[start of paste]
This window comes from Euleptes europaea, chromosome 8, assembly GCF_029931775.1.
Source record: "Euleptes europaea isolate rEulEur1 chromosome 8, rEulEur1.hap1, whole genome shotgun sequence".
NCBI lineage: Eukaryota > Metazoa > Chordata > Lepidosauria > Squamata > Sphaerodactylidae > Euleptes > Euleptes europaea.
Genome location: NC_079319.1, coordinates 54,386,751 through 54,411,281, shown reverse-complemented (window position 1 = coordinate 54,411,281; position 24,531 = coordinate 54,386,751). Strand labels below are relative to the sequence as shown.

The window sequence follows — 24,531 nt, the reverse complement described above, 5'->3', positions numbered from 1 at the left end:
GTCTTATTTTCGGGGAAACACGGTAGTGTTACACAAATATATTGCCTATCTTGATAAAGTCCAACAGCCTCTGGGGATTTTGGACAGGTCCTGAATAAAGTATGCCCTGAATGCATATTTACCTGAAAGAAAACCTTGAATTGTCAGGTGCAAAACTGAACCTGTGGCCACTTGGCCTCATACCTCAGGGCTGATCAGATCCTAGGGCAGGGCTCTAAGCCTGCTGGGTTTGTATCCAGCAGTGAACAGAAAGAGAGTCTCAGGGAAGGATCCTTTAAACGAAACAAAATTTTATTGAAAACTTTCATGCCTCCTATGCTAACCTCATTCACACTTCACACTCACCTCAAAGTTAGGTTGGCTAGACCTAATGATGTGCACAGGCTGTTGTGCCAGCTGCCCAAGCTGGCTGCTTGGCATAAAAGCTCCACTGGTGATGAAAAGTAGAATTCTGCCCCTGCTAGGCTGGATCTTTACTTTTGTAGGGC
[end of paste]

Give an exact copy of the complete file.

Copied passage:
This window comes from Euleptes europaea, chromosome 8, assembly GCF_029931775.1.
Source record: "Euleptes europaea isolate rEulEur1 chromosome 8, rEulEur1.hap1, whole genome shotgun sequence".
NCBI lineage: Eukaryota > Metazoa > Chordata > Lepidosauria > Squamata > Sphaerodactylidae > Euleptes > Euleptes europaea.
Genome location: NC_079319.1, coordinates 54,386,751 through 54,411,281, shown reverse-complemented (window position 1 = coordinate 54,411,281; position 24,531 = coordinate 54,386,751). Strand labels below are relative to the sequence as shown.

The window sequence follows — 24,531 nt, the reverse complement described above, 5'->3', positions numbered from 1 at the left end:
GTCTTATTTTCGGGGAAACACGGTAGTGTTACACAAATATATTGCCTATCTTGATAAAGTCCAACAGCCTCTGGGGATTTTGGACAGGTCCTGAATAAAGTATGCCCTGAATGCATATTTACCTGAAAGAAAACCTTGAATTGTCAGGTGCAAAACTGAACCTGTGGCCACTTGGCCTCATACCTCAGGGCTGATCAGATCCTAGGGCAGGGCTCTAAGCCTGCTGGGTTTGTATCCAGCAGTGAACAGAAAGAGAGTCTCAGGGAAGGATCCTTTAAACGAAACAAAATTTTATTGAAAACTTTCATGCCTCCTATGCTAACCTCATTCACACTTCACACTCACCTCAAAGTTAGGTTGGCTAGACCTAATGATGTGCACAGGCTGTTGTGCCAGCTGCCCAAGCTGGCTGCTTGGCATAAAAGCTCCACTGGTGATGAAAAGTAGAATTCTGCCCCTGCTAGGCTGGATCTTTACTTTTGTAGGGC